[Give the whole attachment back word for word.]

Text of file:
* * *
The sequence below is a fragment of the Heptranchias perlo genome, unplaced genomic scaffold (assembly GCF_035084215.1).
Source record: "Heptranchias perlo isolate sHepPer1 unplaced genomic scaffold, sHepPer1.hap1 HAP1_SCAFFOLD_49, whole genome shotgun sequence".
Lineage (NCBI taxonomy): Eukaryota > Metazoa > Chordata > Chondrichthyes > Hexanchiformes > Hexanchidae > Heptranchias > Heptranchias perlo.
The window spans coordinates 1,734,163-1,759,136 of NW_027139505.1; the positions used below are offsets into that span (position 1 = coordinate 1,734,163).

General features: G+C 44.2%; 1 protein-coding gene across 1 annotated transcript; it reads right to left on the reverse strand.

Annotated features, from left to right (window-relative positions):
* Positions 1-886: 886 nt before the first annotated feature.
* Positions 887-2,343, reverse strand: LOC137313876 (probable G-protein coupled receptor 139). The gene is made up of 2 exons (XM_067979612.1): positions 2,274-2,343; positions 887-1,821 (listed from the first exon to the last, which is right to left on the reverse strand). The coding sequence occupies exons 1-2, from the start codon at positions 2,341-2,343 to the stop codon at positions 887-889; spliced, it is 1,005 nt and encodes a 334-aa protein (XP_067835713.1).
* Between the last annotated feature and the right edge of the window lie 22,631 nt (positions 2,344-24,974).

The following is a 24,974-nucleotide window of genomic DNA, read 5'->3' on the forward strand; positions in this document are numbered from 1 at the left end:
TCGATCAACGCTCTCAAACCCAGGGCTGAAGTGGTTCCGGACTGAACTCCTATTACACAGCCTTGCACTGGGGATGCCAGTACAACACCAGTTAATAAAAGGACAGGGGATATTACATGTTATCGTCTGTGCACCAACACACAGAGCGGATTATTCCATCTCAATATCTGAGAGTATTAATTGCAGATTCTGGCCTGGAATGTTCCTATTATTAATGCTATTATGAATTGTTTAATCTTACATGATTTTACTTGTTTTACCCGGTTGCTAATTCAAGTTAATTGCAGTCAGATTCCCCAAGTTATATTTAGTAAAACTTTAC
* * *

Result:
The sequence below is a fragment of the Heptranchias perlo genome, unplaced genomic scaffold (assembly GCF_035084215.1).
Source record: "Heptranchias perlo isolate sHepPer1 unplaced genomic scaffold, sHepPer1.hap1 HAP1_SCAFFOLD_49, whole genome shotgun sequence".
Lineage (NCBI taxonomy): Eukaryota > Metazoa > Chordata > Chondrichthyes > Hexanchiformes > Hexanchidae > Heptranchias > Heptranchias perlo.
The window spans coordinates 1,734,163-1,759,136 of NW_027139505.1; the positions used below are offsets into that span (position 1 = coordinate 1,734,163).

General features: G+C 44.2%; 1 protein-coding gene across 1 annotated transcript; it reads right to left on the reverse strand.

Annotated features, from left to right (window-relative positions):
* Positions 1-886: 886 nt before the first annotated feature.
* Positions 887-2,343, reverse strand: LOC137313876 (probable G-protein coupled receptor 139). The gene is made up of 2 exons (XM_067979612.1): positions 2,274-2,343; positions 887-1,821 (listed from the first exon to the last, which is right to left on the reverse strand). The coding sequence occupies exons 1-2, from the start codon at positions 2,341-2,343 to the stop codon at positions 887-889; spliced, it is 1,005 nt and encodes a 334-aa protein (XP_067835713.1).
* Between the last annotated feature and the right edge of the window lie 22,631 nt (positions 2,344-24,974).

The following is a 24,974-nucleotide window of genomic DNA, read 5'->3' on the forward strand; positions in this document are numbered from 1 at the left end:
TCGATCAACGCTCTCAAACCCAGGGCTGAAGTGGTTCCGGACTGAACTCCTATTACACAGCCTTGCACTGGGGATGCCAGTACAACACCAGTTAATAAAAGGACAGGGGATATTACATGTTATCGTCTGTGCACCAACACACAGAGCGGATTATTCCATCTCAATATCTGAGAGTATTAATTGCAGATTCTGGCCTGGAATGTTCCTATTATTAATGCTATTATGAATTGTTTAATCTTACATGATTTTACTTGTTTTACCCGGTTGCTAATTCAAGTTAATTGCAGTCAGATTCCCCAAGTTATATTTAGTAAAACTTTAC